Why Do I Sweat When I Sleep?

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It can be disconcerting to climb into bed, fall asleep easily and wake up drenched in sweat hours later—or to feel overheated once insomnia kicks and you just can’t seem to turn off your brain. What’s the cause of these nighttime blasts of heat?

“I started studying night sweats because I had patients asking me about them, and I wanted to give them an answer,” says Dr. James Mold, emeritus professor of family and preventive medicine at the University of Oklahoma College of Medicine.

In 2011, Mold published a review study that looked at all the available research on the causes and symptoms of night sweats. He turned up more questions than answers. Even the definition of “night sweats” is not well-established, and descriptions of the condition range from mild to “drenching” perspiration.

“One thing we did find is that sweating at night is associated with states of arousal, and that some of the things that cause people to sweat at night include [antidepressants] or blood pressure medications, alcohol or eating too close to bed,” Mold says. Each of these can disrupt the body’s natural metabolic slow-down or temperature-control mechanisms, and so disrupt or curtail sleep, his study suggests.

Of course, the hormone shifts associated with menopause are also a common cause of nighttime hot flashes, says Dr. Hadine Joffe, an associate professor in the division of sleep medicine at Harvard Medical School. Even if you’re not waking up in a pool of sweat, these hormone shifts can cause “mini arousals”—basically, periods of very light sleep—that can cause a person to feel unrefreshed or “sapped” during the day.

Intense exercise too close to bed can also “throw off” the body’s thermoregulation processes, says Michael Grandner, an associate professor and director of the Sleep & Health Research Program at the University of Arizona College of Medicine. He explains that a person’s body temperature naturally dips just before bed, which promotes sleep. Eating or exercising too close to bed can fire up your metabolism, which increases heat production and so may interfere with the body’s natural powering down.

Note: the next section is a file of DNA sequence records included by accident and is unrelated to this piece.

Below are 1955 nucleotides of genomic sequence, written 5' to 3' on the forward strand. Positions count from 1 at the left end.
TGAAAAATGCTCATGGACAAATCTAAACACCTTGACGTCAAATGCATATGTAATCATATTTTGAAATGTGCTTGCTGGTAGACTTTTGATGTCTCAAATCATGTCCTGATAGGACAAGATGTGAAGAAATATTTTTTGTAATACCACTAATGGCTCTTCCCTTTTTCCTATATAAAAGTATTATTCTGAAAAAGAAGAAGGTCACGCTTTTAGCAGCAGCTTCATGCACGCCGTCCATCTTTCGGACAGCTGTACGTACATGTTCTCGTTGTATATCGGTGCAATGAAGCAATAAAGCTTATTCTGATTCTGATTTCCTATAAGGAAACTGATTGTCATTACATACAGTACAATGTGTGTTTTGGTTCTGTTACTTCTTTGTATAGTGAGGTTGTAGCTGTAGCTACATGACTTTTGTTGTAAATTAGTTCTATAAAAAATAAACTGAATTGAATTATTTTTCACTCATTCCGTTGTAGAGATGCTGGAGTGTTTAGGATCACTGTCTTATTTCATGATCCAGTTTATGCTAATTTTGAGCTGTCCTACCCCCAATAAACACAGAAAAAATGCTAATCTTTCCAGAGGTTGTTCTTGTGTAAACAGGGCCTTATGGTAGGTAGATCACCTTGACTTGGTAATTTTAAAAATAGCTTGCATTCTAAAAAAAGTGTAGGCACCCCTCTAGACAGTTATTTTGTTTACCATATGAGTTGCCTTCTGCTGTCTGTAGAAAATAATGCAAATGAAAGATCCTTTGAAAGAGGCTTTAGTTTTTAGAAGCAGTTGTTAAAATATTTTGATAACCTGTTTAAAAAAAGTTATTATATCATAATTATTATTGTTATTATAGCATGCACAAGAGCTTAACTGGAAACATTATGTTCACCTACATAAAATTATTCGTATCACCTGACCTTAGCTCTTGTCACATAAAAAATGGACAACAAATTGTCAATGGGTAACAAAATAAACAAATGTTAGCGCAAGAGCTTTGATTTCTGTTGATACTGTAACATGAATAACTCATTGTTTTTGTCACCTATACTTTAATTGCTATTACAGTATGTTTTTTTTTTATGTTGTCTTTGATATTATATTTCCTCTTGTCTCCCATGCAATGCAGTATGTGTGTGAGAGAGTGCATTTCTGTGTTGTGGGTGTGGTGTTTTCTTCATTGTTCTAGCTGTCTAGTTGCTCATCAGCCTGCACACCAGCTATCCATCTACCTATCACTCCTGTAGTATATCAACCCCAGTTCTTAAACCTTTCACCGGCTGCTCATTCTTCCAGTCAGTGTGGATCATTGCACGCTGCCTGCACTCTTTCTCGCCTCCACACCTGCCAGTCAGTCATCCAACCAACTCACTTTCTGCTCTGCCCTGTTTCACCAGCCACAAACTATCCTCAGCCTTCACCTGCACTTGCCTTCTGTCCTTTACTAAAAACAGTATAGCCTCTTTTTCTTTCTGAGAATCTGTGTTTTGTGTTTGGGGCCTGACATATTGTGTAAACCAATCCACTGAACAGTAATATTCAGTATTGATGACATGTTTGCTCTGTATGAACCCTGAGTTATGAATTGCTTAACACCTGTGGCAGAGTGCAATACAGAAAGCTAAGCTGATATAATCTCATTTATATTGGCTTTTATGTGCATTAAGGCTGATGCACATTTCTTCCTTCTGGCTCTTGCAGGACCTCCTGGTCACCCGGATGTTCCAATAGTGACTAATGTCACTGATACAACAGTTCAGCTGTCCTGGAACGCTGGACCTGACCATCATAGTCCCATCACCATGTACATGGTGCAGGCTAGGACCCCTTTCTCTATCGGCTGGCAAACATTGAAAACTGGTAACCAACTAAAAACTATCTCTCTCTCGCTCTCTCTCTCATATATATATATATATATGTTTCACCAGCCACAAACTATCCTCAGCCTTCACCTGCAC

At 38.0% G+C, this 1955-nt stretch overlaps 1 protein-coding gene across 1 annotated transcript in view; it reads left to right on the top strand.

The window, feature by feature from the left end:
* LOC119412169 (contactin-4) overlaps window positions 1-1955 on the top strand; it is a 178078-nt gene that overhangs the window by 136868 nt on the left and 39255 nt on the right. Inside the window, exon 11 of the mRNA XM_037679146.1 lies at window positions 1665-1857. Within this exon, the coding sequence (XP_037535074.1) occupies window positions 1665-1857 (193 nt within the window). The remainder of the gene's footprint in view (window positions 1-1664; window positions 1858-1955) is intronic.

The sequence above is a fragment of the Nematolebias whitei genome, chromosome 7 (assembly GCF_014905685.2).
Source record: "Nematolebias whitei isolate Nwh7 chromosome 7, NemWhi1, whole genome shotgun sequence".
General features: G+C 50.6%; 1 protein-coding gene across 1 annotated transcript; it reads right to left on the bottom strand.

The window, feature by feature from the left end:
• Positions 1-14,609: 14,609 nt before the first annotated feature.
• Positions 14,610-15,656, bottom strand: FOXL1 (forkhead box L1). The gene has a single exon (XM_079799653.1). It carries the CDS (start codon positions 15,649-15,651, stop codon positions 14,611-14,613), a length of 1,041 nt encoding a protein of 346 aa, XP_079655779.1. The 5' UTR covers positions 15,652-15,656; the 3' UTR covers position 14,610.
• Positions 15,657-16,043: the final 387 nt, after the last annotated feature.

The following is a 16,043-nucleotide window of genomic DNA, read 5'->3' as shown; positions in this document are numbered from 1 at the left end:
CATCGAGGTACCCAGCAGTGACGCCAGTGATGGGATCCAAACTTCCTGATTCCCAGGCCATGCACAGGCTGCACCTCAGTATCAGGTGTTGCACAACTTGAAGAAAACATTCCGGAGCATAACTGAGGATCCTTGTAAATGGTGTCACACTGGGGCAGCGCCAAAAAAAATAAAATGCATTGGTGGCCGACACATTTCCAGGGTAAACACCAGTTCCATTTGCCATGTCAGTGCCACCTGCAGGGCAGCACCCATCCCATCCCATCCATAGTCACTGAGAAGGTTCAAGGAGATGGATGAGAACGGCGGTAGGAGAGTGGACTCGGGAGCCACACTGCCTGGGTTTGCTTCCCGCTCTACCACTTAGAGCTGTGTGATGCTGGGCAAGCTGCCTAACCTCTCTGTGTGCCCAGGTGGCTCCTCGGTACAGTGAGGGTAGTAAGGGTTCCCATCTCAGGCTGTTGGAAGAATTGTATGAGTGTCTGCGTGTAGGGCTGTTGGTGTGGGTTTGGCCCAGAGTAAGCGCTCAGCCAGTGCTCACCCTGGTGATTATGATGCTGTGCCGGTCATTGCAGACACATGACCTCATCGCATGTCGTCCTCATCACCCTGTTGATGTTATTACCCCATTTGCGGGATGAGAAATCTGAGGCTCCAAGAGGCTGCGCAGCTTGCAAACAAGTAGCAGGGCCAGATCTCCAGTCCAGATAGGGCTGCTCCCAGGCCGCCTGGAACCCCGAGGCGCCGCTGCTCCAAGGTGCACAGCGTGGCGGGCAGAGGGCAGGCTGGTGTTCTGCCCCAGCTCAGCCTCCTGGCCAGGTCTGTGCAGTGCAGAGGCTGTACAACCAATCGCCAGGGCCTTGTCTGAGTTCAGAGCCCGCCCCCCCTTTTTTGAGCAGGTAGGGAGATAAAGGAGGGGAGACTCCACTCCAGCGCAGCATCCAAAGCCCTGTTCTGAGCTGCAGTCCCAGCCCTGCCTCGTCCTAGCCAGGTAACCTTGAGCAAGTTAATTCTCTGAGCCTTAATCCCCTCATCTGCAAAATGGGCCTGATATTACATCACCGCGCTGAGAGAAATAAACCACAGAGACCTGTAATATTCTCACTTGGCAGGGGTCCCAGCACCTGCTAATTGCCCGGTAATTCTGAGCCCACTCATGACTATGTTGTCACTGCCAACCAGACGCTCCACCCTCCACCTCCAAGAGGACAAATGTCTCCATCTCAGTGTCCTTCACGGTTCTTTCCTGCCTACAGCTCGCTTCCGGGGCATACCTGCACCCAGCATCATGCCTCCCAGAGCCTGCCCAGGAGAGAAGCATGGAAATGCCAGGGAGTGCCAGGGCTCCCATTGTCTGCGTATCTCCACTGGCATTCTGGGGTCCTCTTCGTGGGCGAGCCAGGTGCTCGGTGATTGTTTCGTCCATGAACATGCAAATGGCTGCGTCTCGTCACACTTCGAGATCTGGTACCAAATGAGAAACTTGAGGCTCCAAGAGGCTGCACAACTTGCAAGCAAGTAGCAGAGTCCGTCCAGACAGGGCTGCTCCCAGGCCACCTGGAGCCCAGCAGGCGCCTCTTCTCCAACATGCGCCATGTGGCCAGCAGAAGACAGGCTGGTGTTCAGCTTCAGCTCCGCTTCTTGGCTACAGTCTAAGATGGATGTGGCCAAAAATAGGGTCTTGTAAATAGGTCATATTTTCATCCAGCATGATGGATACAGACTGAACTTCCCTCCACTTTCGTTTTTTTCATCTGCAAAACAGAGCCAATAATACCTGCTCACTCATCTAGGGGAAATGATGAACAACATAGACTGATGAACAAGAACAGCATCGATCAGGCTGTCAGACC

But what about the sudden surge of heat on those nights when you can’t sleep? Those could be caused by everything from an over-active brain to the types of bedding or attire you favor. “Nighttime sweats are often simply caused by pajamas, mattresses and sheets that don’t breathe well,” Grandner says.

Your body’s built-in sleep clocks cause your core temperature to drop during the hour or two before bed, and once you’re asleep, it should continue to drop very gradually until reaching its lowest point sometime around 3 A.M., Grandner explains. Anything that messes with those normal temperature progressions can disrupt your sleep. If you were nice and cool when you got into bed, loading up on heavy pajamas or extra-warm blankets could trap heat, disrupt your body’s natural temperature slide and keep you awake.

There’s also some evidence linking insomnia with higher levels of autonomous nervous system arousal, including a rapid heart rate, higher metabolism and increased body temperature. While the research is a little spotty, it suggests an overactive, agitated mind—one preoccupied with worry or thoughts of the coming day—could lead to the release of the stress hormones cortisol, which could rev up some internal functions that produce heat.

That could explain why, on nights when you can’t sleep, you end up kicking off your covers and turning over your pillows in search of some cool comfort.

To stave off the sweats, start by swapping out your existing bedding for comforters and sheets that breathe well and keep cool. Untreated cotton is always a good, affordable option. Grandner also says that many foam mattresses trap heat; be sure to select a mattress (and mattress pad or topper) that will help promote cool sleeping.

Sleeping with one foot outside of your covers may also help. “The bottom of the feet have important temperature sensing functions and can help the body maintain a cool sensation even under a warm blanket,” Grandner says. The same is true of your neck, so try to keep it and your head outside of your comforter. (Some research shows that cooling your head at night, either with a cooling cap or by turning down the thermostat, can combat insomnia.)

If your nighttime sweats seem to be caused by meds or menopause, tell your doctor. He or she may be able to switch your medications to stop your symptoms. For menopause-related hot flashes, there are drug therapies—both hormonal and not—that can help, Joffe says.

Keeping cool at night is easier said than done. But understanding that heat is the enemy of sleep can help you snooze more soundly.

By MARKHAM HEID – Time

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